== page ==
Disease Management

Is That Nursing Home Safe? Here's How To Find Out - 09/27/2018

That nursing home you just visited looks nice and clean. But how do you know it's not secretly a hotbed for infection and disease? A new tool from Kaiser Health News can help you, your patients, and their families know for sure.

The Lowdown on High Fitness Levels in Middle Age - 07/17/2018

New research from the Cooper Institute and The University of Texas Southwestern Medical Center, both in Dallas, shows a strong relationship between fitness, depression, and death from heart disease.

Beating the Drum on CMV Prevention - 06/15/2018

CMV infection is preventable, and its effects on our tiniest patients are worth preventing. Join me in shouting it from the rooftops of social media and in the exam rooms.

Call in the Swat Team: Texas Tackling Vector-Borne Diseases - 06/05/2018

Just in time for summer, the June issue of Texas Medicine magazine takes an in-depth look at vector-borne diseases in the Lone Star State.

The State of Health in Texas - 04/24/2018

At the beginning of the 20th century, the major health threats to individual and community health in the United States were infectious diseases, injuries due to unsafe workplaces, diseases due to poor nutrition, and poor maternal and infant health. During the next 100-plus years, tremendous advances were made in longevity and health status. As the impact of certain historically significant diseases decreased, however, the pattern of public/population disease burden became dominated by chronic diseases such as cardiovascular disease, diabetes, asthma, and cancer. In Texas in 2015, chronic diseases made up the top four causes of death. Public health professionals are largely focused on identifying the risk factors for these chronic diseases via enhanced morbidity and mortality surveillance. In addition to health care providers and the health care sector, a cross-section of other stakeholders, including businesses, communities, and social services, must work collaboratively, creatively, a...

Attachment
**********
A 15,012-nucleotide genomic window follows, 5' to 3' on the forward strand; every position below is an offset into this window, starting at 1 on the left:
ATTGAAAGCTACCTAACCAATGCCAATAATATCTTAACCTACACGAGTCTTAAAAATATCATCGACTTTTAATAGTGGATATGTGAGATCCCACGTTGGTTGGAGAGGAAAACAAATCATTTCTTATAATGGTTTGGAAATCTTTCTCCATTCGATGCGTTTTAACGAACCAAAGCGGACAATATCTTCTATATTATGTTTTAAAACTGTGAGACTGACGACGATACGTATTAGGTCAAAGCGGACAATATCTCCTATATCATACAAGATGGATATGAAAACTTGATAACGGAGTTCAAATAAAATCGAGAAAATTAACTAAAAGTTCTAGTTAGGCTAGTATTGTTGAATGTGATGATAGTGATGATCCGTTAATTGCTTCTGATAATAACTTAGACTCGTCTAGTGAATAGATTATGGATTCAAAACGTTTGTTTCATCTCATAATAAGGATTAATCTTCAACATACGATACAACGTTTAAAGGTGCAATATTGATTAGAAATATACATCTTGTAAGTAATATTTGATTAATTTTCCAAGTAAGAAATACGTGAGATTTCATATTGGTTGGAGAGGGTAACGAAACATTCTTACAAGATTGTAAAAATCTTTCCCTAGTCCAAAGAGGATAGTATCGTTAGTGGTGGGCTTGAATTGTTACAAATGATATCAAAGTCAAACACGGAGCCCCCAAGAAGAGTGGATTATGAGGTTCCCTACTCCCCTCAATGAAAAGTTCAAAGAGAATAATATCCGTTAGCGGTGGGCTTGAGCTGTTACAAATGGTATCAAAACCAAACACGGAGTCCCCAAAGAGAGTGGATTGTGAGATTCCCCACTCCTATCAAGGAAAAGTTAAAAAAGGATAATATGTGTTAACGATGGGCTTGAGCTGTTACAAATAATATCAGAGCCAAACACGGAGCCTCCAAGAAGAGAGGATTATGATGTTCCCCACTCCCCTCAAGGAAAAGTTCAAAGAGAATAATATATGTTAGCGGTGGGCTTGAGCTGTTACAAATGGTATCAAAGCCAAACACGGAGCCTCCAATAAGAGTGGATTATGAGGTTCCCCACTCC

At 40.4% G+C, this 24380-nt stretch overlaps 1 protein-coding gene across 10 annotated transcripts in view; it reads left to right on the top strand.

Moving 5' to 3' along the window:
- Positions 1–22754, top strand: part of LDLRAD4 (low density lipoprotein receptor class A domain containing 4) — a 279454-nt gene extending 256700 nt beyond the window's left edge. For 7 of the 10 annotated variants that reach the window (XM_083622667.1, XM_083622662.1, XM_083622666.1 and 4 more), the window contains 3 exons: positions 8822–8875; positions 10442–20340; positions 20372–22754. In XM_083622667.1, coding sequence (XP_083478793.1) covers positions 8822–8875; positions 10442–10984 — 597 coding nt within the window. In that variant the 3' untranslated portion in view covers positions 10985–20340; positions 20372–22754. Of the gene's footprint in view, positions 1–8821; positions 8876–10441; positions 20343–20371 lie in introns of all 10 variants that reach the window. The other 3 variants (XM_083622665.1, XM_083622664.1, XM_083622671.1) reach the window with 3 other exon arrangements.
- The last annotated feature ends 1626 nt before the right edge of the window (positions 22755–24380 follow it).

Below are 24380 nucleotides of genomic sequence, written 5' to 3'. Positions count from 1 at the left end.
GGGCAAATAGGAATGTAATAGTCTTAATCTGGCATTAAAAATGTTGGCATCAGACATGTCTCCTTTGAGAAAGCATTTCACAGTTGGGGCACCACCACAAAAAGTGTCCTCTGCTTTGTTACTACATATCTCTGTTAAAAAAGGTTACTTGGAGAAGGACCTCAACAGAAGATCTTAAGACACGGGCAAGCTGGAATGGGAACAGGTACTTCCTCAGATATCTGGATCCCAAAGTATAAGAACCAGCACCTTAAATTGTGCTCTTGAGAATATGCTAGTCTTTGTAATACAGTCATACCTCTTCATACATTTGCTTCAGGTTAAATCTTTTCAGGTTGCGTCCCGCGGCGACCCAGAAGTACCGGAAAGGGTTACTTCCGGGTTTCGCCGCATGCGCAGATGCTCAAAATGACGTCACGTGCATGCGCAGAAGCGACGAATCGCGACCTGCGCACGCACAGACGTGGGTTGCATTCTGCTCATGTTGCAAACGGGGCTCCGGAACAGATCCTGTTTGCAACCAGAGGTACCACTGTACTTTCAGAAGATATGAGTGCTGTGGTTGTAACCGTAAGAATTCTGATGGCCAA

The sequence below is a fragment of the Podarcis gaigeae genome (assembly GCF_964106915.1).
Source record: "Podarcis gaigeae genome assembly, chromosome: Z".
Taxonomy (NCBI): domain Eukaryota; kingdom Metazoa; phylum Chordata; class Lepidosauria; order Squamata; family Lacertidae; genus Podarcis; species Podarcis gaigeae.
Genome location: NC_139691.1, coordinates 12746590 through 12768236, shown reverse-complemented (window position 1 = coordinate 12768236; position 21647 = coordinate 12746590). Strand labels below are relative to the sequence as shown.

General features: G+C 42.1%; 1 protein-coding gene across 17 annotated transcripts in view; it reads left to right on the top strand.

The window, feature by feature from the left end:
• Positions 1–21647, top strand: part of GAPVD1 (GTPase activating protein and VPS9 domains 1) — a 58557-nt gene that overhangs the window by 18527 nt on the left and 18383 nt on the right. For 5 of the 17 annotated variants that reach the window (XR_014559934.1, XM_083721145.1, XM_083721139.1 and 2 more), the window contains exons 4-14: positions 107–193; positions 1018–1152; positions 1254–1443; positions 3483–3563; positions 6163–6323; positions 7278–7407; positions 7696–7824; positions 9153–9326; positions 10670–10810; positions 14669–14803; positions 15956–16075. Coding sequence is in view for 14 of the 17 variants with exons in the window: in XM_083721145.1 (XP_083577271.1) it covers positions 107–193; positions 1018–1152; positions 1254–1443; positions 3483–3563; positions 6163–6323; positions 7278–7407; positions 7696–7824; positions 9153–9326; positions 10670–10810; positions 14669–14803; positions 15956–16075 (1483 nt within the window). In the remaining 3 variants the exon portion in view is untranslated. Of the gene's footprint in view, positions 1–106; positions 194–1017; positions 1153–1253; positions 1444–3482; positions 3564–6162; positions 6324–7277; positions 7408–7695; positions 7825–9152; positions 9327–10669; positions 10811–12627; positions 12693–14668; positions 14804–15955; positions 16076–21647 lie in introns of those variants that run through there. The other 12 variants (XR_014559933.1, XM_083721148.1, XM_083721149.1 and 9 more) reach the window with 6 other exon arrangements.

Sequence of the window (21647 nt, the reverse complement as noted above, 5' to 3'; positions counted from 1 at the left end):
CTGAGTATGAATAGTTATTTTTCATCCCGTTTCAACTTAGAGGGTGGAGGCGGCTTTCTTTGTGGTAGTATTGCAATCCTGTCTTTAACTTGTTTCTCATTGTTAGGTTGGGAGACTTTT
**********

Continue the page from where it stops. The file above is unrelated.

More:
CDC: South Texas Saw Spike in Zika-Related Birth Defects - 02/01/2018

U.S. regions where Zika is most prevalent ― including South Texas ― saw a 21-percent jump in Zika-related birth defects in the last half of 2016 compared with the first part of that year, according to a new report from the Centers for Disease Control and Prevention (CDC).  

Officials: Tuna Products Test Positive for Hepatitis A - 07/06/2017

Think back over the past two weeks. Have any of your patients displayed symptoms of hepatitis A after eating raw or undercooked tuna? If you answered yes, it’s possible that their tuna roll was contaminated with the hepatitis A virus.

Hepatitis C Screening, Treatment: A Public Health Priority - 11/01/2016

In the past two decades, cancer-related deaths in the United States have declined dramatically due to advances in prevention, early detection, and treatment. One notable exception, liver cancer, has had a 38-percent increase in incidence and a 56-percent increase in deaths in the past decade. Hepatitis C virus (HCV) infection is the leading cause of hepatocellular carcinoma, the most common type of primary liver cancer. The U.S. Preventative Services Task Force has endorsed one-time screening of all Americans born from 1945 to 1965 (baby boomers) for HCV because 75 percent of people living with HCV are in this age range.

CDC Releases MERS-CoV Advisory Following First U.S. Case - 06/17/2016

The Centers for Disease Control and Prevention (CDC) issued an official health advisory May 3 on the identification of the first case of Middle East respiratory syndrome coronavirus (MERS-CoV) infection in the United States. On May 1, the Indiana State Department of Health reported the suspected case to CDC, which confirmed the infection in a traveler who had visited Saudi Arabia.